For the past several weeks, the people of Ireland have been in uproar and protesting in the streets over the government introducing water charges in every residence. “Over 90 cities and towns across Ireland had protest marches … with around 150,000 people taking part.” Until recently, tap water in Ireland had always been free. However in August 2013, the government introduced a new derivative requiring Irish citizens to pay for the consumption of water. The policy was enacted as part of a condition to Ireland’s bailout from the European Union (EU) and International Monetary Fund (IMF). As a requisite to the policy, the government established and designated the new state entity, Irish Water, with the task of carrying out the policy.
A fundamental reason why that the implantation of water charges in Ireland has most of its citizens in such disarray, is because the policy is preceded by several financial derivatives. Since the financial crash in 2008, the Irish economy has suffered a substantial fall compelling the government to seek a €85 billion “bailout” from the EU and the IMF. As part of the bailout program, the Irish government has made numerous social cutbacks while creating new forms of tax revenues, including property taxes. However, the leading contributing factor which caused Ireland’s financial crisis, was the common practice by Irish banks freely giving out loans and mortgages to ineligible individuals. Thus, these new tax obligations and austerity cuts have lead Irish citizens to believe they are suffering the consequences of the banks’ own negligent actions.
Another reason the Irish are in outrage is because the policy is an infringement on their rights as European citizens. According to EU legislation, Right2Water, every European citizen has the right to water and sanitation. Although, many European countries have polices which charges its citizens for water consumption, Ireland’s rate for water is notably higher. In countries such as Sweden, Spain, and Italy rates average between €.99 and €2.16. Whereas, Irish citizens will be obligated to pay approximately €4.88 per 1,000 liters. Consequently, the implementation of water charges “was the straw that broke the camel’s back.”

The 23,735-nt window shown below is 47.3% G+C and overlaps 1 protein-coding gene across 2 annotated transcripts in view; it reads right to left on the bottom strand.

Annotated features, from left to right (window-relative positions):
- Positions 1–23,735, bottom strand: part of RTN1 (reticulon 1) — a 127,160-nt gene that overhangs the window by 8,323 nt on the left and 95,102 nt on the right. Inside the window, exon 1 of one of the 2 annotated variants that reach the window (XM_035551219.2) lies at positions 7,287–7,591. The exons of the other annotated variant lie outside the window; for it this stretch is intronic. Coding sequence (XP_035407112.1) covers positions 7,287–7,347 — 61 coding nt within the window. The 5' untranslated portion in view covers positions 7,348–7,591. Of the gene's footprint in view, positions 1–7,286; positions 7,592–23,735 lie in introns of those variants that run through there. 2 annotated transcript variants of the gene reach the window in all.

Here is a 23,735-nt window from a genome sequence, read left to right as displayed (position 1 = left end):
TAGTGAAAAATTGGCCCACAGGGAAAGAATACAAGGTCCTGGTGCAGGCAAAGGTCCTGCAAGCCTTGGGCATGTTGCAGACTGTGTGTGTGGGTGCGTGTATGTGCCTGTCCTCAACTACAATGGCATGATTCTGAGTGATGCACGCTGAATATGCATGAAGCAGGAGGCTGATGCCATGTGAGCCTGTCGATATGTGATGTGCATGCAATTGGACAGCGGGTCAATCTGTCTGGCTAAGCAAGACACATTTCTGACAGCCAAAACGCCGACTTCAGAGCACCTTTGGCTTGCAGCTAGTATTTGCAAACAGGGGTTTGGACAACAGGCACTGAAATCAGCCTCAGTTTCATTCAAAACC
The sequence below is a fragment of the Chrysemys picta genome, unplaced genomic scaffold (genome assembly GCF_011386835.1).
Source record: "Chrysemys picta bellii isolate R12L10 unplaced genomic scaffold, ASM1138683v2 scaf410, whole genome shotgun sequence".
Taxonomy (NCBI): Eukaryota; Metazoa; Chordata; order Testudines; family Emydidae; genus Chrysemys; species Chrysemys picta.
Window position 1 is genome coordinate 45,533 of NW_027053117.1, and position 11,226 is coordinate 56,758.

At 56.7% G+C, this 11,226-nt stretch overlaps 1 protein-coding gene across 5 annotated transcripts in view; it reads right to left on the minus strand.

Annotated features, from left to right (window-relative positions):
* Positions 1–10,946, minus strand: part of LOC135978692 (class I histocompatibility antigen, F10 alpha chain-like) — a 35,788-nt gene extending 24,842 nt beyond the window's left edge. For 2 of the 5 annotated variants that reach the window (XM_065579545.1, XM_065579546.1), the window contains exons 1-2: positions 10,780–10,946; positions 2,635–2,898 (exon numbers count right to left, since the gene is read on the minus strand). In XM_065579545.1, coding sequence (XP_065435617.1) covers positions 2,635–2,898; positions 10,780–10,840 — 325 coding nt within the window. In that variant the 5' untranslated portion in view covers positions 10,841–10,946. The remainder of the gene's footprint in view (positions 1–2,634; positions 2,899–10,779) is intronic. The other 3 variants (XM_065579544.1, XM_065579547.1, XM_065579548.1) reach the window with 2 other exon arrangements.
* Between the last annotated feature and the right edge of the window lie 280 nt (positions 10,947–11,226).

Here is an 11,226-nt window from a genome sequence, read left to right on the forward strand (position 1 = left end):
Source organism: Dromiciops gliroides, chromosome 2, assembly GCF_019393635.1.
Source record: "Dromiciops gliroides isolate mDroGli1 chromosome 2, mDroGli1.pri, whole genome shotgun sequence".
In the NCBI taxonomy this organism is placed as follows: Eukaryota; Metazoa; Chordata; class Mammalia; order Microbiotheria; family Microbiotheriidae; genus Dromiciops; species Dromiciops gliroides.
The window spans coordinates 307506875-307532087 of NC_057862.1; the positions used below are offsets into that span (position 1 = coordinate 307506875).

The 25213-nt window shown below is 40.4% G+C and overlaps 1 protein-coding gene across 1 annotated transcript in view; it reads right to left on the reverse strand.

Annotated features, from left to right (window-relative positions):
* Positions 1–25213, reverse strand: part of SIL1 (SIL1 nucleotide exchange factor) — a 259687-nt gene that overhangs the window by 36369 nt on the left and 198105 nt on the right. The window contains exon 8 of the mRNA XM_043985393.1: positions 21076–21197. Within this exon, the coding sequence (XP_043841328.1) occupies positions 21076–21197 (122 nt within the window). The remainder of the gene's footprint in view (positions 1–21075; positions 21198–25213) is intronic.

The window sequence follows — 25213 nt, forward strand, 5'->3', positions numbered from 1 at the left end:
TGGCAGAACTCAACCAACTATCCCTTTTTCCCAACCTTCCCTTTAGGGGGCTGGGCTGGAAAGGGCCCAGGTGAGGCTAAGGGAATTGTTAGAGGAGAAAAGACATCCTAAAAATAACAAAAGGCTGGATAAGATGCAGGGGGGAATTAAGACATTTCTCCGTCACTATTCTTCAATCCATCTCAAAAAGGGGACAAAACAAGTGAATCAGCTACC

Many have asserted that they rather go to jail than pay for the water charges. In fact, recently in Dublin, “15 Irish Water workers were ‘imprisoned’ for 12 hours by protesters who were objecting to meters being put in along streets.” The revolt against water has become widespread, with the people of Ireland feeling they have suffered enough and have nothing left to give to the government. Do you think the European Union is justified in promoting the Irish government to implement water charges on its citizens? Or do you think that Ireland should be shown leniency due to its recent financial crisis?
John Spain, Irish Water Court Sink Government, Irish Voice November 5, 2014.
Introduction of water charges in Ireland cause widespread street protests, The Guardian, October 31, 2014.
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